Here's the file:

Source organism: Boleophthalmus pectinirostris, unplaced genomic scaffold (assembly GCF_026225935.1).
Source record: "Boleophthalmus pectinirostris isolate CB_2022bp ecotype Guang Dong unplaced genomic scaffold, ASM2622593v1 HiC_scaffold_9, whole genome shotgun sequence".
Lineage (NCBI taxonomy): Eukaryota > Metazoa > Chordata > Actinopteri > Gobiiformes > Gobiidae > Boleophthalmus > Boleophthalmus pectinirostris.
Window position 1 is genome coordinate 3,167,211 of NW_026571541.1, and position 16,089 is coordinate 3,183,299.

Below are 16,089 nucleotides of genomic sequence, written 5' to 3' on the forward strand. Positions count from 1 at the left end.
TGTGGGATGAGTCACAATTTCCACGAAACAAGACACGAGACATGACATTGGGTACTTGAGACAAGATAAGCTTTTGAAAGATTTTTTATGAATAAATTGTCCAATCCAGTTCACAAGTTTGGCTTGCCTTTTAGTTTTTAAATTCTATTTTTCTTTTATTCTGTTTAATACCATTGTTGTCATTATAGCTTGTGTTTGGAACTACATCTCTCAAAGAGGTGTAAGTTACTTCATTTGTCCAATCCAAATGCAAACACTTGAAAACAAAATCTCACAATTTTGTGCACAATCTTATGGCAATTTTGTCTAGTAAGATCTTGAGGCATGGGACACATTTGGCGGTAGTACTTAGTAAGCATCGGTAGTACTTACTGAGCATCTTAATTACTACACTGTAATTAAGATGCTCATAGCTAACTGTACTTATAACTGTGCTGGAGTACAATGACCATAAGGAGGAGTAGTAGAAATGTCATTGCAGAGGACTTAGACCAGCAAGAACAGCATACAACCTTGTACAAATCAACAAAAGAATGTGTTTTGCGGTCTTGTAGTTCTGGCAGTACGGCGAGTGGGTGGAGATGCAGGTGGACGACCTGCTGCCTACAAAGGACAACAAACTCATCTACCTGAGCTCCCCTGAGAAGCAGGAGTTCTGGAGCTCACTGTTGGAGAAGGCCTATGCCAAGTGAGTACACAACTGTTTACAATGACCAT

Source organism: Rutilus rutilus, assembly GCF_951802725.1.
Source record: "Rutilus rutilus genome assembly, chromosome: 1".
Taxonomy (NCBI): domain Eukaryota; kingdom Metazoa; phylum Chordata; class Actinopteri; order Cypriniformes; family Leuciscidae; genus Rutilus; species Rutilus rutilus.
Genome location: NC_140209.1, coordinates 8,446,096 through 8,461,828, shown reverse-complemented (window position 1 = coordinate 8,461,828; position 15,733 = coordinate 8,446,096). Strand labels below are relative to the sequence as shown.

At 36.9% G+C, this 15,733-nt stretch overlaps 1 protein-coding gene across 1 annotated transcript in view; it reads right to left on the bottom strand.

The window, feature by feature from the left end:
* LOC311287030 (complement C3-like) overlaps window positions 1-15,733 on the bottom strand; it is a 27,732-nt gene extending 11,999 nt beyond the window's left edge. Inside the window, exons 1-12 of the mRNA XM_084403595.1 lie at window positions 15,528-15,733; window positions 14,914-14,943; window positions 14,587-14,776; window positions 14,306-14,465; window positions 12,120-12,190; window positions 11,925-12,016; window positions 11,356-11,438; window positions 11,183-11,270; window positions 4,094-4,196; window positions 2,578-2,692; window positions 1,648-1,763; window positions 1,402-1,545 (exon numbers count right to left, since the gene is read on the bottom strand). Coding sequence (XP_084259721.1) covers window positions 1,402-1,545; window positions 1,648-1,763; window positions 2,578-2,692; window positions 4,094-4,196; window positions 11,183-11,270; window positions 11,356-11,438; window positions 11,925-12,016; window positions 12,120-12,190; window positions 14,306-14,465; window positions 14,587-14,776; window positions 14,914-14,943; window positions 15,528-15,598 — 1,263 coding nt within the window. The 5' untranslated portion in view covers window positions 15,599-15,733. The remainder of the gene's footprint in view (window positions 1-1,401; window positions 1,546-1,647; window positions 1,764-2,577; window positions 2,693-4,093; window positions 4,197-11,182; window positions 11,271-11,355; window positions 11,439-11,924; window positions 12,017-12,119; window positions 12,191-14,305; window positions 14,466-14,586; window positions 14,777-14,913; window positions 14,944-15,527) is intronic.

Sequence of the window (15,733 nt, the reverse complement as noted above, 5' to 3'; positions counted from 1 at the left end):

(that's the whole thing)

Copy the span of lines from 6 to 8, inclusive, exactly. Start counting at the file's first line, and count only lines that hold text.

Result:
TGTGGGATGAGTCACAATTTCCACGAAACAAGACACGAGACATGACATTGGGTACTTGAGACAAGATAAGCTTTTGAAAGATTTTTTATGAATAAATTGTCCAATCCAGTTCACAAGTTTGGCTTGCCTTTTAGTTTTTAAATTCTATTTTTCTTTTATTCTGTTTAATACCATTGTTGTCATTATAGCTTGTGTTTGGAACTACATCTCTCAAAGAGGTGTAAGTTACTTCATTTGTCCAATCCAAATGCAAACACTTGAAAACAAAATCTCACAATTTTGTGCACAATCTTATGGCAATTTTGTCTAGTAAGATCTTGAGGCATGGGACACATTTGGCGGTAGTACTTAGTAAGCATCGGTAGTACTTACTGAGCATCTTAATTACTACACTGTAATTAAGATGCTCATAGCTAACTGTACTTATAACTGTGCTGGAGTACAATGACCATAAGGAGGAGTAGTAGAAATGTCATTGCAGAGGACTTAGACCAGCAAGAACAGCATACAACCTTGTACAAATCAACAAAAGAATGTGTTTTGCGGTCTTGTAGTTCTGGCAGTACGGCGAGTGGGTGGAGATGCAGGTGGACGACCTGCTGCCTACAAAGGACAACAAACTCATCTACCTGAGCTCCCCTGAGAAGCAGGAGTTCTGGAGCTCACTGTTGGAGAAGGCCTATGCCAAGTGAGTACACAACTGTTTACAATGACCAT

Source organism: Rutilus rutilus, assembly GCF_951802725.1.
Source record: "Rutilus rutilus genome assembly, chromosome: 1".